Reference values S1 and S2 are selected so that setting or resetting of flip-flop 257 is assured even with disturbed reception signal as long as the one or the other phase relation of RDS-signal prevails.

A third embodiment of demodulator is illustrated in FIG. 13 and is supplied with the received multiplex signal at 301. By means of bandpass 302 RDS-signal is derived from the multiplex signal; amplitude of RDS-signal is limited in a subsequent limiter 303. From the limited RDS-signal pulse former 304 forms a square wave signal having a pulse duty ratio of 50% and comprising phase modulation of RDS-signal; said signal is called signal A.

For producing an 57-kHz-signal a quartz oscillator having a frequency of 4,332 MHz is used, which frequency is divided by 76 by means of a first counter 307 and a first decoder 308. As soon as first counter 307 receiving output signal of quartz oscillator 306 as clocked has counted to 76 this is detected by decoder 308 and counter is reset.

By means of circuits 309 to 315 signal A is delayed by a half period of RDS-bit-clock. Phase relation of signal A is exactly conserved also in the delayed signal. Delayed signal is called signal B. At each positive edge of signal A counter state of counter 307 comprising 7 bits is transferred to memory 309. Thereby the phase difference between the 57-KHz-clock-signal produced by means of counter 307 and decoder 308 and signal A is fixed for the respective edge of signal A. Said phase difference is delayed for a half bit clock period by means of delay circuit 310 being preferably implemented by seven shift registers having each a length of 24 bits.

Counter states being loaded to memory 309 are shifted to the output of shift registers by means of edges of signal A. Output signals of shift registers comprising seven bits are compared with counter state of counter 307 by means of comparator 311. The output signal of comparator is released if counter 307 is not incremented; for this purpose the 4,332 MHz clock signal is supplied to an enable input EN of comparator through an inverter 315. If the output signal of delay circuit 310 equals the counter state, a flip-flop 312 is set and counter 313 released thereby starting a pulse of signal B. If counter 313 arrives counter state [38] a decoder 314 resets flip-flop 312 thereby terminating the corresponding "1" level of signal B and resetting counter 313.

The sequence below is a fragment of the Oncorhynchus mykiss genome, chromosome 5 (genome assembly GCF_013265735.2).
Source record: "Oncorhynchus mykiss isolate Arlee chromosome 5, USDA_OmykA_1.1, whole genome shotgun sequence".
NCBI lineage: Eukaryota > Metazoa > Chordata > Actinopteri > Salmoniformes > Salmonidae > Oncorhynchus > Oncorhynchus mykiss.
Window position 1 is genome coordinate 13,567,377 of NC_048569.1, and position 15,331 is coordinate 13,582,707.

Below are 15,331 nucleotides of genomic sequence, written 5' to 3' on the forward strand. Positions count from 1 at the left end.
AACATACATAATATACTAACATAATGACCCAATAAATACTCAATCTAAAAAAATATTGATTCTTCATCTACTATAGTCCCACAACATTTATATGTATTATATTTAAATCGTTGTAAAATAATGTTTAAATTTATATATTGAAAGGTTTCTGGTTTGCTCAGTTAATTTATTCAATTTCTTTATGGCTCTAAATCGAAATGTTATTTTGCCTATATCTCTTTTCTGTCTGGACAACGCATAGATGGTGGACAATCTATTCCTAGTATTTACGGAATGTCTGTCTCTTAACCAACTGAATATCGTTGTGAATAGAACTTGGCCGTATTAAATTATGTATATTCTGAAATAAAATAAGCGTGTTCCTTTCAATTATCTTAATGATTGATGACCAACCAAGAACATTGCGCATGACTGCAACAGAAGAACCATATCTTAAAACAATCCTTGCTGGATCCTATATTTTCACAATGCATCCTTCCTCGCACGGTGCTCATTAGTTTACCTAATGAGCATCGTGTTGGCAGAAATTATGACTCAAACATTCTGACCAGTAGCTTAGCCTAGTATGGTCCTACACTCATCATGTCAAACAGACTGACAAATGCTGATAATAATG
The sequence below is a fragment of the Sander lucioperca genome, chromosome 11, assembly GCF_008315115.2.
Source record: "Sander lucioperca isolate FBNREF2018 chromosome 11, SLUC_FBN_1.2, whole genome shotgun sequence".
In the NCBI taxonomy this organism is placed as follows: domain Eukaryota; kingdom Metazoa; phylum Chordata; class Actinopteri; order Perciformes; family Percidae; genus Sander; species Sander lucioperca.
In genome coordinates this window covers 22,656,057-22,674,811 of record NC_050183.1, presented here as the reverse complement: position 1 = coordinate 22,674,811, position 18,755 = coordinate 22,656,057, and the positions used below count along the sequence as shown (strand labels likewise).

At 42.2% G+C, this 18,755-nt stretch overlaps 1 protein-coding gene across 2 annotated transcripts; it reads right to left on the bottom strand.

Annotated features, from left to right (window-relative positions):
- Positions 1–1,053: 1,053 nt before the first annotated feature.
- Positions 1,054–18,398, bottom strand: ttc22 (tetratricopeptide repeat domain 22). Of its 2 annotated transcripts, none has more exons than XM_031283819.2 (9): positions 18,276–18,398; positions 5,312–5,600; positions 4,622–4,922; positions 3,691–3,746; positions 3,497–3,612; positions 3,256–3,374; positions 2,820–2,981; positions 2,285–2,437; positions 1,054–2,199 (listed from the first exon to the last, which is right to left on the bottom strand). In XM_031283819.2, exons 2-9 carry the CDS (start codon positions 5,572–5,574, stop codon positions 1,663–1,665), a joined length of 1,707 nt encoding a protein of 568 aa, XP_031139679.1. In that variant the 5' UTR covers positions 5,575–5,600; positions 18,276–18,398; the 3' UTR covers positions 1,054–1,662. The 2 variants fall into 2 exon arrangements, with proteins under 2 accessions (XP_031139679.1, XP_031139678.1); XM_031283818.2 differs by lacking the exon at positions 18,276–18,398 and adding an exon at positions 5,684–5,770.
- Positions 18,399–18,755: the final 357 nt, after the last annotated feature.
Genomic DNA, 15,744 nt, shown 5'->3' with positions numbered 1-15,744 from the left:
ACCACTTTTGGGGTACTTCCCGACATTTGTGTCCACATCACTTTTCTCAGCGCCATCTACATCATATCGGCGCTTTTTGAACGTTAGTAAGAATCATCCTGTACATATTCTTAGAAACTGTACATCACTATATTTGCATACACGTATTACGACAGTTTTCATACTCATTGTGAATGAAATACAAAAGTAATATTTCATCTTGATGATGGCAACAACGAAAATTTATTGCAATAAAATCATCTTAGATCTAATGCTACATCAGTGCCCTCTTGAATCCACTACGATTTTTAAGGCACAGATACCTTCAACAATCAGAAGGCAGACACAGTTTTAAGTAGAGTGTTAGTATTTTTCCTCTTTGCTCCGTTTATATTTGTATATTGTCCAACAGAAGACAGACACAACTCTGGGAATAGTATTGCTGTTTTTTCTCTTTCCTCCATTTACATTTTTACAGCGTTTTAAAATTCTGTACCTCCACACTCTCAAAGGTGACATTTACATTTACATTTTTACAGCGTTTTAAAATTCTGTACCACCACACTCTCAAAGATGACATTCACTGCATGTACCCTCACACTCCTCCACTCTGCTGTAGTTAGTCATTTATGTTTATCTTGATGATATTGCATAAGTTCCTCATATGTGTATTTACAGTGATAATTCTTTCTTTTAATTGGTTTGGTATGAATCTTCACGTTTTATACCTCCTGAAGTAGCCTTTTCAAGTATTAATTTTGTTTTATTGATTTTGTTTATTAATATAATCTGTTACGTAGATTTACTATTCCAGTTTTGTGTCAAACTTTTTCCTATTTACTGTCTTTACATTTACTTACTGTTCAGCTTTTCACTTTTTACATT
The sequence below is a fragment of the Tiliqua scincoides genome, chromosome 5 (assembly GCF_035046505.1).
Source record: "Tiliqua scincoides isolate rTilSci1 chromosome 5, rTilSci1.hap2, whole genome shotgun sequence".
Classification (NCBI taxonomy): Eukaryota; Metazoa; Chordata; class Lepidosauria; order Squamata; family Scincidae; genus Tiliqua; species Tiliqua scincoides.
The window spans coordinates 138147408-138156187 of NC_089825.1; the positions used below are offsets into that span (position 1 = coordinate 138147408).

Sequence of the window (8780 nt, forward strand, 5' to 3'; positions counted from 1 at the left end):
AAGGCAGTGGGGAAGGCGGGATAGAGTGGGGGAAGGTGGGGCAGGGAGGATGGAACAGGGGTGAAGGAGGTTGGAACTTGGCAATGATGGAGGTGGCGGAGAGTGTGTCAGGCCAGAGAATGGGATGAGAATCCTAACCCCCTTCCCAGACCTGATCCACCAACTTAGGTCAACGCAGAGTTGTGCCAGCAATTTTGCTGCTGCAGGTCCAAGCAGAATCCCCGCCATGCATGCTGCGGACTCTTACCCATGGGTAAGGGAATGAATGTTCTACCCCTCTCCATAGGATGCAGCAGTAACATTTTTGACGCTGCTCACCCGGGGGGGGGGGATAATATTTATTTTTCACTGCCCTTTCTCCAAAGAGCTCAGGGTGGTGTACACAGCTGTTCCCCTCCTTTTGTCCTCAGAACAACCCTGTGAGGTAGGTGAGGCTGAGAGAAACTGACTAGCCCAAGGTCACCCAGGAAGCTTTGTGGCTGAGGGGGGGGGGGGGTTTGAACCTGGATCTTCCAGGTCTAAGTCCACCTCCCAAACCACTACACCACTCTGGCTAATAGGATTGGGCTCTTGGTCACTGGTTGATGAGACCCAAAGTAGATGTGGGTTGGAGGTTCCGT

Signal B is taken from the inverting output of flip-flop 312 and fed together with signal A to circuit 316 for a vectorial summation. By means of said vectorial summation of signals A and B signal components are formed in radio data system with traffic broadcast signals which differ in phase by 180 if seen in half bit clock periods. For a radio data system without traffic broadcast signal signal components deviate correspondingly and positive and negative direction from the 57-KHz-frequency.

From signal A+B, being referenced as Z, the 57-kHz subcarrier is recovered at 317 by using the 4,332 MHz clock signal and is rotated by 90 with respect to the RDS-signal component for RDS-reception with traffic broadcast signals. By means of the 57-kHz carrier being phase corrected at 318 and signal A a demodulated signal may be obtained by means of flip-flop 319 from which a doubled bit clock frequency is derived in circuit 320 by using the 4,332 MHz clock signal. Phase correction of the 57-Khz carrier at 318 is necessary due to an operation time of the vectorial summation.

For RDS-demodulation a signal ZD being derived from signal Z is evaluated the signal components of which having small amplitudes are ignored; for radio data system with traffic broadcast signal the signal components can be discriminated optimally. Signal ZD and derivation of 57-kHz carrier will be explained later with reference to FIGS. 17 and 18. Signal ZD and 57-kHz carrier are fed to a frequency/phase modulator 321 providing two output signals clocking counter 322, 323 each.

From a signal 2 BT having a double bit clock frequency spike pulses N are derived by using a flip-flop 324 and a delay circuit 325; spike pulses N serve for resetting counters 322, 323. At each pulse N the comparison result of counter states obtained by comparator 326 is transferred to a further flip-flop 327. Thereby the previous obtained result is transferred to a subsequent flip-flop 328. If the contents of flip-flops 327 and 328 are equal and pulse N has become "0" content of flip-flop 331 is changed. For this purpose outputs of flip-flops 327, 328 are connected with inverting inputs of the clock input of flip-flop 331 through an exclusive OR-circuit 329 and a AND-circuit 330. Consequently the RDS-data-pulse-signal DT is available at the output of flip-flop 331.

By the negative edge of the doubled bit clock signal 2 BT a further flip-flop 332 is clocked; for this purpose output of circuit 320 is connected to clock input of flip-flop 332 through an inverter 333. Flip-flop 332 is connected as divider by two and supplies the bit clock BT for a RDS difference decoder 334 which is well-known and therefore not described here.

From clock signals 2 BT and BT a clock signal BF is formed using a NAND-circuit 335; said clock signal BF clocks flip-flop 336 transferring RDS-data clock signal from output of flip-flop 331 to RDS-difference decoder 334 at the output 337 of which demodulated RDS-signal can be obtained.

FIG. 14 shows time diagrams of various signals occuring in demodulator according to FIG. 13. The two lines being referenced by FF27 and FF28 represent output signals of flip-flops 327 and 328 being relatively shifted to each other for one period of clock 2BT. At the times of spike pulses N flip-flop 331 is triggered if output signals of flip-flops 327 and 328 have the same level. Thereby signal DT is produced.